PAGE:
Palestinian PM urges West not to bypass Hamas govt
Gaza, May 14 Prime Minister Ismail Haniyeh today called on West Asia peace brokers to deal directly with the Hamas-led government, saying Palestinians cannot afford to wait weeks for a new aid mechanism that bypasses Hamas.
''We will not surrender to the measures by the Quartet,'' said Haniyeh, a leader of the militant group Hamas which formed a government after winning a January parliamentary election.
''It is clear that these measures will take weeks and our Palestinian people will not be able to wait long to deal with this crisis,'' Haniyeh said. ''We believe that the economic and political siege aims to force the Palestinian government to make political concessions.'' ''I say once more, and I will continue to say, this government will not make political concessions that are harmful to Palestinian rights,'' he added. ''And all parties should deal in the same realistic way and deal directly with the Palestinian elected government.'' The Quartet of international mediators the United States, Russia, European Union and the United Nations agreed last Tuesday to create the new mechanism for funnelling funds to the Palestinians and will run it for a three-month trial period.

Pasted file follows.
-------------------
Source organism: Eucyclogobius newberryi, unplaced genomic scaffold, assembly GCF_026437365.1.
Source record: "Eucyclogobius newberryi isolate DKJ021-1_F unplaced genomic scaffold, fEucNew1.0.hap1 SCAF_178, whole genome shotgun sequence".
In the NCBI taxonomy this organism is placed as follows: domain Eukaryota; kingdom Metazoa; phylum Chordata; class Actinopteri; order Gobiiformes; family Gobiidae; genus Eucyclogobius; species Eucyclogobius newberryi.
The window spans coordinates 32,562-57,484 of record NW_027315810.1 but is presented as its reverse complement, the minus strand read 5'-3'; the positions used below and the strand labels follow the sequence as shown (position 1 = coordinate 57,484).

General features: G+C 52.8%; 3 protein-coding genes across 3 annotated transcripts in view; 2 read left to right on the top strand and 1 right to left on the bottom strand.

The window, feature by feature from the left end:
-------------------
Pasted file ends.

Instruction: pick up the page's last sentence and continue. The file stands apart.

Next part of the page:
Led by the United States, major Western donors had imposed a foreign aid freeze, demanding that Hamas recognise Israel, renounce violence and embrace existing interim Israeli-Palestinian peace deals.
The Palestinian Authority is 1.3 billion dollars in debt and has no income to pay long overdue salaries to 165,000 government employees, deepening economic hardship in the occupied West Bank and in the Gaza Strip.
Under the proposed Quartet mechanism, which Western diplomats say may not be up-and-running until the end of June, a trust fund would funnel aid to key sectors like health and education, bypassing the Hamas-led government. Palestinian President Mahmoud Abbas's office would serve as the go-between.
But diplomats say U.S. objections to including salary payments as part of the new aid programme could make it impossible to reverse a steep drop in living standards even if supplies of food and medicine increase.